Digg banned people purely as a business decision, but the members who were being banned saw it as being kicked out of their community. Digg users spend a lot of time, energy, and resources sharing content on Digg and on top of that build relationships with other Digg die hard’s. These ex-diggers were losing all of that without any warning or consideration on Diggs part. Digg needed more money from investors and advertisers, their click thru rates were low because of scripting, and they had a small percentage of the users that controlled the front page content. They needed to show their investors and advertisers that they controlled their site, not the users, and that they could get eyeballs on ads. Answer is simple ,ban those that are using scripts or blind digging (digging a story without reading it) practices, one fell swoop you get rid of two problems. So the site that started out as a community became a business.
Everything on Digg — from news to videos to images — is submitted by our community (that would be you). Once something is submitted, other people see it and Digg what they like best. If your submission rocks and receives enough Diggs, it is promoted to the front page for the millions of our visitors to see.
As any Digg user will tell you Digg uses algorithms, whitelists sites and blacklists others, the most votes does not get you to the front page – some sites have made it with 50 diggs while others have not made it with 400 diggs. Our Grim Reaper Has Visited Digg post got over 500 diggs and never hit the front page. 🙂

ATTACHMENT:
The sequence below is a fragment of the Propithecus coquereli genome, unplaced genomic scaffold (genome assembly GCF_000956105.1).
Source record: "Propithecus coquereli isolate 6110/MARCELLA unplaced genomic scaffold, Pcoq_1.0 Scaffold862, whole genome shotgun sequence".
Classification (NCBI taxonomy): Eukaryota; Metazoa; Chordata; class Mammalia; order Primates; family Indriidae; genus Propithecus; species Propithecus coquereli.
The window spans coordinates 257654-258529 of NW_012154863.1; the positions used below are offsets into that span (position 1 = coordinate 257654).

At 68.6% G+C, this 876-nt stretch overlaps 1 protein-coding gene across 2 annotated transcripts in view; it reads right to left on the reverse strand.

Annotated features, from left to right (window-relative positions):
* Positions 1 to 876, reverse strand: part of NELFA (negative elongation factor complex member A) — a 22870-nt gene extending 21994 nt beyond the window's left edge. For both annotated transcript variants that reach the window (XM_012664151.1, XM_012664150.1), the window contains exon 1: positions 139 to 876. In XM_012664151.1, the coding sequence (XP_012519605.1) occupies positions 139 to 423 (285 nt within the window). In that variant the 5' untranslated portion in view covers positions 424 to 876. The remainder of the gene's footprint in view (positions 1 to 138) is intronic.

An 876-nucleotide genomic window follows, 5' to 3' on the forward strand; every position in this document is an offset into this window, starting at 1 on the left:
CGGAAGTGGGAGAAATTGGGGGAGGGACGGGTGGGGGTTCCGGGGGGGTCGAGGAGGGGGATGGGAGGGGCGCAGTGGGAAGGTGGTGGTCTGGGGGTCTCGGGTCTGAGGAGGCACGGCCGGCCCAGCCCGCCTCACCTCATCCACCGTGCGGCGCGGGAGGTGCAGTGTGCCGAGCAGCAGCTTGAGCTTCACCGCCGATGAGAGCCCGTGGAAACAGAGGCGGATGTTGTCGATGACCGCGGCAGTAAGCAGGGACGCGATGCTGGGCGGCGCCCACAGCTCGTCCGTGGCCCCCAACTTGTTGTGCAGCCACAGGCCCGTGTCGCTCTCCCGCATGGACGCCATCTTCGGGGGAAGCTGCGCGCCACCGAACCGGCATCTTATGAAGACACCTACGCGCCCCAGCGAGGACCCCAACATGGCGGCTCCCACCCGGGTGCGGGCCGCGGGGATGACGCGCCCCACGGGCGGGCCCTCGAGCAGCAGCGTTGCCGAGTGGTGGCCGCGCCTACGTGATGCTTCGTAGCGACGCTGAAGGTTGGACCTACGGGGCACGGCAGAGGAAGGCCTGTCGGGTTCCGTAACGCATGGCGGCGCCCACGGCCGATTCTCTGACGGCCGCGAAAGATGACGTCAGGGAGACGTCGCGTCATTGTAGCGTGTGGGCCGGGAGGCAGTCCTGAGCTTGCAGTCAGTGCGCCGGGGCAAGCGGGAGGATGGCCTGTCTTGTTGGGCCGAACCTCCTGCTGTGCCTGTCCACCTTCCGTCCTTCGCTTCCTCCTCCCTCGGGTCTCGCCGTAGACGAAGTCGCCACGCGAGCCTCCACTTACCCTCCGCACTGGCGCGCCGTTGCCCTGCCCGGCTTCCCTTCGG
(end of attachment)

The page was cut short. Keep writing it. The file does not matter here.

Digg is all about sharing and discovery, there’s a conversation that happens around the content. We’re here to promote that conversation and provide tools for our community to discuss the topics that they’re passionate about. By looking at information through the lens of the collective community on Digg, you’ll always find something interesting and unique.
Conversation is encouraged – and yet they have taken away the shout feature because people were getting diggs based off of their popularity and not the content of the story they were sharing. You can still comment on stories though.
However in the comments section do not be too passionately against a person or entity that Digg is wooing or you will find yourself locked out of your community (Anyone who said anything negative about Katie Couric mysterisouly found their account gone quickly thereafter)